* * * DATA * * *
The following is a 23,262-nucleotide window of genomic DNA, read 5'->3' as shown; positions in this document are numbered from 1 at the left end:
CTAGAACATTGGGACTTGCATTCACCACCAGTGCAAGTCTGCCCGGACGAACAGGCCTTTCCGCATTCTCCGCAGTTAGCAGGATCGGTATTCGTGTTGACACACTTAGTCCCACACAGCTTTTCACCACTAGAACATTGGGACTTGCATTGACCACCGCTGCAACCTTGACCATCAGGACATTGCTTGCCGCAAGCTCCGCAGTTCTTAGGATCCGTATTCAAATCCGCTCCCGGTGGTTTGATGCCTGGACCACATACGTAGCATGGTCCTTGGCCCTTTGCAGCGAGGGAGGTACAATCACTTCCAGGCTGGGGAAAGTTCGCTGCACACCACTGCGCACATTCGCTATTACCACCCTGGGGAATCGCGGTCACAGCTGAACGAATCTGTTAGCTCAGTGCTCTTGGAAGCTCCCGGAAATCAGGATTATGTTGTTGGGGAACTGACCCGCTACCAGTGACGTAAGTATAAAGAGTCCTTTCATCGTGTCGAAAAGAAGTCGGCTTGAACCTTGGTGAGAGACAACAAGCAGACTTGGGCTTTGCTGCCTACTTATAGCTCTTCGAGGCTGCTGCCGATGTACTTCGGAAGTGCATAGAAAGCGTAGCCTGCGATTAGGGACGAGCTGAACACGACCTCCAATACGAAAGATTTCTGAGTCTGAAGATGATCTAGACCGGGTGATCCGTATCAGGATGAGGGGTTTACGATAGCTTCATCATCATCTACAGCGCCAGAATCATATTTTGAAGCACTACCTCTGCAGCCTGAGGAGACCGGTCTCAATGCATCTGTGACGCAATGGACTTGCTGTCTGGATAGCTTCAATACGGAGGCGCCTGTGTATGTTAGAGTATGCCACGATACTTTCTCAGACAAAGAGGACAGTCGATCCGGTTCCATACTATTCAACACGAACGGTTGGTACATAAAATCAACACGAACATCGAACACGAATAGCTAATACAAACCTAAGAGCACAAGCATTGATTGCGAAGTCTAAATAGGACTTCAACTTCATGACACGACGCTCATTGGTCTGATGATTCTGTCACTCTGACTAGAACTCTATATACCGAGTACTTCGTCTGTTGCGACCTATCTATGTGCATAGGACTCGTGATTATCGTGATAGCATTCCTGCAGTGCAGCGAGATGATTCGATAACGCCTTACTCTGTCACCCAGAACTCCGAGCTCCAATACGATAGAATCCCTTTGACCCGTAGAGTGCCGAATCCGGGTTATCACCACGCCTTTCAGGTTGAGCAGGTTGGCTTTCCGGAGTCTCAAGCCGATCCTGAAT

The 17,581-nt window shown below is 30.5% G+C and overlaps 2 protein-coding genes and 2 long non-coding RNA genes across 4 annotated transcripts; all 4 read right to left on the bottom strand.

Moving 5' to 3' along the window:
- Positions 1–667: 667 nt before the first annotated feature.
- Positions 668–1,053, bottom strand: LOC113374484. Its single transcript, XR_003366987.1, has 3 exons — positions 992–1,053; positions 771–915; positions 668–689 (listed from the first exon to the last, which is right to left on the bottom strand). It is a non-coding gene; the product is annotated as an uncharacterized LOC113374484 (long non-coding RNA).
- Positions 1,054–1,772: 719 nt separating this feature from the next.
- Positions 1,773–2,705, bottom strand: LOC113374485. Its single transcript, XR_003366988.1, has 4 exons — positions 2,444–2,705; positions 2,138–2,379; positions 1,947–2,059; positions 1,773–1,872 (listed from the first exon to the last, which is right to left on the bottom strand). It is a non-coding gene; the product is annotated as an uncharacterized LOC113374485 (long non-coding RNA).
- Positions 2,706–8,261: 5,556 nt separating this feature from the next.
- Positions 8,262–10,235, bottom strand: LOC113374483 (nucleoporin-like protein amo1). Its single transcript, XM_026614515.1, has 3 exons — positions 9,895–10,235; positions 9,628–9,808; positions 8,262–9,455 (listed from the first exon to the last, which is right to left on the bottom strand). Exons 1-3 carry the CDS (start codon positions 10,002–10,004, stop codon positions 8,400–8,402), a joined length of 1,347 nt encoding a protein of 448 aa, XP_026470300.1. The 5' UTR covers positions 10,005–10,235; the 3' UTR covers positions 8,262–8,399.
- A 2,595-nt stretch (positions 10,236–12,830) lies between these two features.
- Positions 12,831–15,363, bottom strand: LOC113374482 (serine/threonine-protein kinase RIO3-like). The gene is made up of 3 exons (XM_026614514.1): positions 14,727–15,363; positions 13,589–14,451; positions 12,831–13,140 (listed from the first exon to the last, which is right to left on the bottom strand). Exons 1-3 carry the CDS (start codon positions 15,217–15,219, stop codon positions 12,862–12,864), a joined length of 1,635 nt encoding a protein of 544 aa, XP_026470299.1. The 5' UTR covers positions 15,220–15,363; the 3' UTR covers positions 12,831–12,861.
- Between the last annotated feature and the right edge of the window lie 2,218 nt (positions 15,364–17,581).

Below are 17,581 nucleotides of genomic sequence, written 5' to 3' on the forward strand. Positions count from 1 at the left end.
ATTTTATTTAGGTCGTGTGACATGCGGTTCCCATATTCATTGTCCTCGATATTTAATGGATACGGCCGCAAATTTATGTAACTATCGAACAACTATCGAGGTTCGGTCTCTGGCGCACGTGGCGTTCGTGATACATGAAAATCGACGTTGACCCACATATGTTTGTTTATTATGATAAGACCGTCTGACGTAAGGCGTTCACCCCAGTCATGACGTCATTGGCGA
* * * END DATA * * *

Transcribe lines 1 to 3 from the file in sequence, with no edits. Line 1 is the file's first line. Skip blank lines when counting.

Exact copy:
The following is a 23,262-nucleotide window of genomic DNA, read 5'->3' as shown; positions in this document are numbered from 1 at the left end:
CTAGAACATTGGGACTTGCATTCACCACCAGTGCAAGTCTGCCCGGACGAACAGGCCTTTCCGCATTCTCCGCAGTTAGCAGGATCGGTATTCGTGTTGACACACTTAGTCCCACACAGCTTTTCACCACTAGAACATTGGGACTTGCATTGACCACCGCTGCAACCTTGACCATCAGGACATTGCTTGCCGCAAGCTCCGCAGTTCTTAGGATCCGTATTCAAATCCGCTCCCGGTGGTTTGATGCCTGGACCACATACGTAGCATGGTCCTTGGCCCTTTGCAGCGAGGGAGGTACAATCACTTCCAGGCTGGGGAAAGTTCGCTGCACACCACTGCGCACATTCGCTATTACCACCCTGGGGAATCGCGGTCACAGCTGAACGAATCTGTTAGCTCAGTGCTCTTGGAAGCTCCCGGAAATCAGGATTATGTTGTTGGGGAACTGACCCGCTACCAGTGACGTAAGTATAAAGAGTCCTTTCATCGTGTCGAAAAGAAGTCGGCTTGAACCTTGGTGAGAGACAACAAGCAGACTTGGGCTTTGCTGCCTACTTATAGCTCTTCGAGGCTGCTGCCGATGTACTTCGGAAGTGCATAGAAAGCGTAGCCTGCGATTAGGGACGAGCTGAACACGACCTCCAATACGAAAGATTTCTGAGTCTGAAGATGATCTAGACCGGGTGATCCGTATCAGGATGAGGGGTTTACGATAGCTTCATCATCATCTACAGCGCCAGAATCATATTTTGAAGCACTACCTCTGCAGCCTGAGGAGACCGGTCTCAATGCATCTGTGACGCAATGGACTTGCTGTCTGGATAGCTTCAATACGGAGGCGCCTGTGTATGTTAGAGTATGCCACGATACTTTCTCAGACAAAGAGGACAGTCGATCCGGTTCCATACTATTCAACACGAACGGTTGGTACATAAAATCAACACGAACATCGAACACGAATAGCTAATACAAACCTAAGAGCACAAGCATTGATTGCGAAGTCTAAATAGGACTTCAACTTCATGACACGACGCTCATTGGTCTGATGATTCTGTCACTCTGACTAGAACTCTATATACCGAGTACTTCGTCTGTTGCGACCTATCTATGTGCATAGGACTCGTGATTATCGTGATAGCATTCCTGCAGTGCAGCGAGATGATTCGATAACGCCTTACTCTGTCACCCAGAACTCCGAGCTCCAATACGATAGAATCCCTTTGACCCGTAGAGTGCCGAATCCGGGTTATCACCACGCCTTTCAGGTTGAGCAGGTTGGCTTTCCGGAGTCTCAAGCCGATCCTGAAT

The 17,581-nt window shown below is 30.5% G+C and overlaps 2 protein-coding genes and 2 long non-coding RNA genes across 4 annotated transcripts; all 4 read right to left on the bottom strand.